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A Series of Increasingly Impossible Acts (Edinburgh Fringe)

An uplifting and off-beat hour of play from the ten-strong Secret Theatre company

Rating: 4 out of 5 stars

One of two productions from Sean Holmes' Secret Theatre ensemble at Edinburgh this year (the other is Mark Ravenhill's Show 6), this innovative exploration of love and ego is ideal Fringe fare - loud, funny and just a little bit dangerous.

The protagonist is picked out a hat each night (ours was the gutsy Cara Horgan), and is then put through a series of, well, increasingly impossible acts, from bending an iron bar to levitating a car tyre and even eating a lemon - poor thing.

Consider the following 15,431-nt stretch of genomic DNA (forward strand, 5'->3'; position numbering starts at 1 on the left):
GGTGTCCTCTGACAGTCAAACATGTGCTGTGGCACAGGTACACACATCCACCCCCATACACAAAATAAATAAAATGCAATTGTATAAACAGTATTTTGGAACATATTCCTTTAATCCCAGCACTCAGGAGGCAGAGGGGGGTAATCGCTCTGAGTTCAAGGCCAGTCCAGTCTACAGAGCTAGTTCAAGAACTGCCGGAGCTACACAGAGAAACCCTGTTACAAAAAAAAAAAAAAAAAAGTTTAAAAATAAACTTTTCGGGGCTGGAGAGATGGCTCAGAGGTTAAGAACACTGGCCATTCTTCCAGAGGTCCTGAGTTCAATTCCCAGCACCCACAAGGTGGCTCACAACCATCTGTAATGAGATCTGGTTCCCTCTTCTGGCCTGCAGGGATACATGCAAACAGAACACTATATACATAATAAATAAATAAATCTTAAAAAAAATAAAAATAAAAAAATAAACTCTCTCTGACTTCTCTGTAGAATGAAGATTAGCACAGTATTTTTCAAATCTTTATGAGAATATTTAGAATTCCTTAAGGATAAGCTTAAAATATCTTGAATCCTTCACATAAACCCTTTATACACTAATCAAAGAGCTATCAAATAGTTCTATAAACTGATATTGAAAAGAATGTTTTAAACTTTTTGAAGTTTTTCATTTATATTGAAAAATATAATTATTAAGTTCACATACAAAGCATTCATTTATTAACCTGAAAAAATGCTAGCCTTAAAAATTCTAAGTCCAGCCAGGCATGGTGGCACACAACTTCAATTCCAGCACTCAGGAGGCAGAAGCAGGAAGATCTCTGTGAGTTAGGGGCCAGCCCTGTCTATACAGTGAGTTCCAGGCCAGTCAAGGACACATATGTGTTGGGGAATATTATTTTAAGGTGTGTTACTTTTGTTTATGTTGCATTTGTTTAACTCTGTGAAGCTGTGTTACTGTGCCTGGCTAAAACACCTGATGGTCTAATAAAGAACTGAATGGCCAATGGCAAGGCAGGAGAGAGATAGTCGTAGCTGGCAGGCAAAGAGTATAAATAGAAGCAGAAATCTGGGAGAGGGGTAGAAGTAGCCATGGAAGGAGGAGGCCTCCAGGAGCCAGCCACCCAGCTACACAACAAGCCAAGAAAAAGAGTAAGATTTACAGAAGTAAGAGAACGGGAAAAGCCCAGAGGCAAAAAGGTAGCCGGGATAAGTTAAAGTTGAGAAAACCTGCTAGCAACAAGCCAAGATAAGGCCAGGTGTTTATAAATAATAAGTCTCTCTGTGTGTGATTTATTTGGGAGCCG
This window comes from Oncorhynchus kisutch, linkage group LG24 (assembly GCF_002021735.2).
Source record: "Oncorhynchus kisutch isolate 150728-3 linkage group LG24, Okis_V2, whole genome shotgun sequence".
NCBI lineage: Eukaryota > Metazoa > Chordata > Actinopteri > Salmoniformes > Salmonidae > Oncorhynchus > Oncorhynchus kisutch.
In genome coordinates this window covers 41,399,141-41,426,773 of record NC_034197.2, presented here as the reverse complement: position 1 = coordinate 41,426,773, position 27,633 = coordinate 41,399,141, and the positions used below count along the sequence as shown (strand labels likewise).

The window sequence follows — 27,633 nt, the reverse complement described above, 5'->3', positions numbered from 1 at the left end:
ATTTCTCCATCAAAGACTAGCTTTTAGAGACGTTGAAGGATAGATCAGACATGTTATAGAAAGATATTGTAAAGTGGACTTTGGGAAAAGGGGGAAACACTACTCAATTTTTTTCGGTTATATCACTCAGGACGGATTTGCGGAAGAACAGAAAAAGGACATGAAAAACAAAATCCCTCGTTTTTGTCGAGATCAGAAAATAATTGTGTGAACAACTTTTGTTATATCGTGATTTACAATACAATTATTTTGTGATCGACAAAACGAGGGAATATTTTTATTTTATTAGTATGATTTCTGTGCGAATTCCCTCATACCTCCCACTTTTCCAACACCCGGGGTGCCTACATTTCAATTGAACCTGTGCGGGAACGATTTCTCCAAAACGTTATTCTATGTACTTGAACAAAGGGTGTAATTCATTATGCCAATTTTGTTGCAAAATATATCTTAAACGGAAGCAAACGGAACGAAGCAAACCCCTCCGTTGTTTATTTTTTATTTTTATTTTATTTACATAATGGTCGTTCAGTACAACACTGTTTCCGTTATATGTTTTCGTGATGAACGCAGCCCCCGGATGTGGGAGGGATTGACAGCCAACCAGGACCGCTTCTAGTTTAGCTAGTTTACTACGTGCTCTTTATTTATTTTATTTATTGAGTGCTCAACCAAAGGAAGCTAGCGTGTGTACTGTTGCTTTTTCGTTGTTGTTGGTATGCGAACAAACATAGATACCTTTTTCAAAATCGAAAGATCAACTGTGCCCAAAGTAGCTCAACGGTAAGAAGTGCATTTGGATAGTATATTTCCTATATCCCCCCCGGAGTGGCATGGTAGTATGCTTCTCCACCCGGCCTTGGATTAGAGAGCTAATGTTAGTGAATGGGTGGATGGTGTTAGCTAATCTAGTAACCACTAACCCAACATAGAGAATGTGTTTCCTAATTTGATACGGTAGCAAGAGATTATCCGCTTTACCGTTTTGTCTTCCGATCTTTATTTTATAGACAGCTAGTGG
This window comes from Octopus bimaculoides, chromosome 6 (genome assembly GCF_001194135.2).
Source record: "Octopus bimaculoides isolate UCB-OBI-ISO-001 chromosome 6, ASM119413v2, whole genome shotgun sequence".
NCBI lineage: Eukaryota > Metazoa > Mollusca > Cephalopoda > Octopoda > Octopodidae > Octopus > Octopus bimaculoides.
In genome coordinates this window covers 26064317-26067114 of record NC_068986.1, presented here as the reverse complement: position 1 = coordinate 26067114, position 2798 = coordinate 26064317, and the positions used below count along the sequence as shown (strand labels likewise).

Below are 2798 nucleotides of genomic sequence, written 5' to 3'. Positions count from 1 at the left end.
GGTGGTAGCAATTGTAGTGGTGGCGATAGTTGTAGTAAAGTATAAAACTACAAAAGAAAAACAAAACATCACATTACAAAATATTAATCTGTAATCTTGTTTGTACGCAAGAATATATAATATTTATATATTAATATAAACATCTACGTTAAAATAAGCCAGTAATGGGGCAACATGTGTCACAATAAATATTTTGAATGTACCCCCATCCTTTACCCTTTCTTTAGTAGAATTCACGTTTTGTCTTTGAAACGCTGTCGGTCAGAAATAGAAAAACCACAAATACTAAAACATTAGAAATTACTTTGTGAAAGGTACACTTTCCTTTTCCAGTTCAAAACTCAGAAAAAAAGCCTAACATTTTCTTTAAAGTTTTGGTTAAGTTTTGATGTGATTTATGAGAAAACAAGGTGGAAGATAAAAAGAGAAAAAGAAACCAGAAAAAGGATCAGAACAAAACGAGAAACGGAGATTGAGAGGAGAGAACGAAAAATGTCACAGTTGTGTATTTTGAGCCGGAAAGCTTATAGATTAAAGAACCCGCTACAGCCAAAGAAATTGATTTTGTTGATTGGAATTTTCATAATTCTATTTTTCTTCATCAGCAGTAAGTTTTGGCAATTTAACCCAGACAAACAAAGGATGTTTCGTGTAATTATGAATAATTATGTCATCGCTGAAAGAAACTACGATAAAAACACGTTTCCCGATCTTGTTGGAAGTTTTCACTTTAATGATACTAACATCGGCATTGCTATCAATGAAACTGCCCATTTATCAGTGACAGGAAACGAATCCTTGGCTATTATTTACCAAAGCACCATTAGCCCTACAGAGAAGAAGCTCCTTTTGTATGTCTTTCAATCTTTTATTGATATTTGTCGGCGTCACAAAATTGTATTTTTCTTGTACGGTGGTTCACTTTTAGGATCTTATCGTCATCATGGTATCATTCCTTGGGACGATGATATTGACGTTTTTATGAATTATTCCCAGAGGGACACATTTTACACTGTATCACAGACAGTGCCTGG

This leads into a sequence of encounters with other company members, who play characters ranging from the protagonist's first date to an interviewer who bases their line of questioning about her love life on Othello.

It's as off-beat as it sounds, and at times fragmented beyond the point of comprehensibility. But the delivery is so playful - music, improv and wrestling abound - that this slight lack of narrative clarity doesn't really matter.

And the central message, that love can provide a workaround for the impossibilities of life, is deeply refreshing. Unlike that lemon.

A Series of Increasingly Impossible Acts runs at Northern Stage at King's Hall until 17 August